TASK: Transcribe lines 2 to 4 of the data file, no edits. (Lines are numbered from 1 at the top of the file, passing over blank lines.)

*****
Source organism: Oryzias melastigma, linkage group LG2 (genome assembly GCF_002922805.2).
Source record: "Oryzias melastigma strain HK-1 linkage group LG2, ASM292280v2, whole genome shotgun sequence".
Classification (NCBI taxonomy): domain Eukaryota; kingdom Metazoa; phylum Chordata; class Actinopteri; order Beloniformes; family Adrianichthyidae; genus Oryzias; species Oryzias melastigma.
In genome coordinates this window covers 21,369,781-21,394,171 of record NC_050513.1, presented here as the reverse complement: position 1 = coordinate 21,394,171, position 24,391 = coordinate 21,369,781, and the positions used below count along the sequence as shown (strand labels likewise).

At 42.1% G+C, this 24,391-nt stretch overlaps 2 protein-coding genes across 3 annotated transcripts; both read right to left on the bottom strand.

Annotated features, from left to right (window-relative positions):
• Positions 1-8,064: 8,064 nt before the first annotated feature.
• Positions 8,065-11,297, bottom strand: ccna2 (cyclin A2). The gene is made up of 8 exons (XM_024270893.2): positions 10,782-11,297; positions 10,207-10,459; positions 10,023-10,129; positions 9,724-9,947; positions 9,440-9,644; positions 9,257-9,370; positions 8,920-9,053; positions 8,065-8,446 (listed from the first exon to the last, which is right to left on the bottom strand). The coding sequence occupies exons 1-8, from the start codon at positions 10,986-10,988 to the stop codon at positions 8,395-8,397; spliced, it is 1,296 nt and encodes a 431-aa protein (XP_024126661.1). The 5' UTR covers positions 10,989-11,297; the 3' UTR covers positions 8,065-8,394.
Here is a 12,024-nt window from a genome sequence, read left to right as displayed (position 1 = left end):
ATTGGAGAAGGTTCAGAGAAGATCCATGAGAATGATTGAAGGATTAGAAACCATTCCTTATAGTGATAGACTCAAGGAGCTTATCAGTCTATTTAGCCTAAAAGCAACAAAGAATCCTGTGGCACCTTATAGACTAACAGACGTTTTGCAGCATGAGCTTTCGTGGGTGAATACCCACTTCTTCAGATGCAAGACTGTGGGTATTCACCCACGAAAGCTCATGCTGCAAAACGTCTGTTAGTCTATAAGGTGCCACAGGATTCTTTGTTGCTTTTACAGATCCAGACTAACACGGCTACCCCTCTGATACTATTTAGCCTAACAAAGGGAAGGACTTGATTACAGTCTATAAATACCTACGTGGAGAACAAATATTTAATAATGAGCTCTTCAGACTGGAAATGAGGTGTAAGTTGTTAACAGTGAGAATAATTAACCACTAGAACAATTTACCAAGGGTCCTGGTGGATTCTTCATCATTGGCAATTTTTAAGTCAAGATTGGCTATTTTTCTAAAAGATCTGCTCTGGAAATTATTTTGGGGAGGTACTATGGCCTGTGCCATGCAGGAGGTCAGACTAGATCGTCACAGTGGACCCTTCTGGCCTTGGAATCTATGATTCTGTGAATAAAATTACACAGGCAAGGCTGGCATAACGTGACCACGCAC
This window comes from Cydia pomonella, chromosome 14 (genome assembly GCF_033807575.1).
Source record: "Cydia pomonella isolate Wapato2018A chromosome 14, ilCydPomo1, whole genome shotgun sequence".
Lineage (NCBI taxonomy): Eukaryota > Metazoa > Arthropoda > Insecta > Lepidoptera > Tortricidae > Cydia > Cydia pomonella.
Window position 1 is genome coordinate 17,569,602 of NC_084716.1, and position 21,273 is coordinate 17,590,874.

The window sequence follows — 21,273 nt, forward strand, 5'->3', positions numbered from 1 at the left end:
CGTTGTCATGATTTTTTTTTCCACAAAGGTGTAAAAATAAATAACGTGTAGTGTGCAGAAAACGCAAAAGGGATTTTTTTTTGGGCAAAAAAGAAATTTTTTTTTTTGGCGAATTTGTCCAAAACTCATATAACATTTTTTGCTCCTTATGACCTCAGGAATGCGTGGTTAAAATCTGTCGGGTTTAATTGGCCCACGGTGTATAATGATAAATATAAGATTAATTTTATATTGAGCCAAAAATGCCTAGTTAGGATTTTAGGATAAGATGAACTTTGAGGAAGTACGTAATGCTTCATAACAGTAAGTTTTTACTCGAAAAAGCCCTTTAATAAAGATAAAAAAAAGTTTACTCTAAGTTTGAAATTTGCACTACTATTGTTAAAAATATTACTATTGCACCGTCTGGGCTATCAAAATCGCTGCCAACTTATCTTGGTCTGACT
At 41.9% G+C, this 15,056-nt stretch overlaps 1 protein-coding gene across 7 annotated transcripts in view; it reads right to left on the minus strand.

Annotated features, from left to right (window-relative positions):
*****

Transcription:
Source record: "Oryzias melastigma strain HK-1 linkage group LG2, ASM292280v2, whole genome shotgun sequence".
Classification (NCBI taxonomy): domain Eukaryota; kingdom Metazoa; phylum Chordata; class Actinopteri; order Beloniformes; family Adrianichthyidae; genus Oryzias; species Oryzias melastigma.
In genome coordinates this window covers 21,369,781-21,394,171 of record NC_050513.1, presented here as the reverse complement: position 1 = coordinate 21,394,171, position 24,391 = coordinate 21,369,781, and the positions used below count along the sequence as shown (strand labels likewise).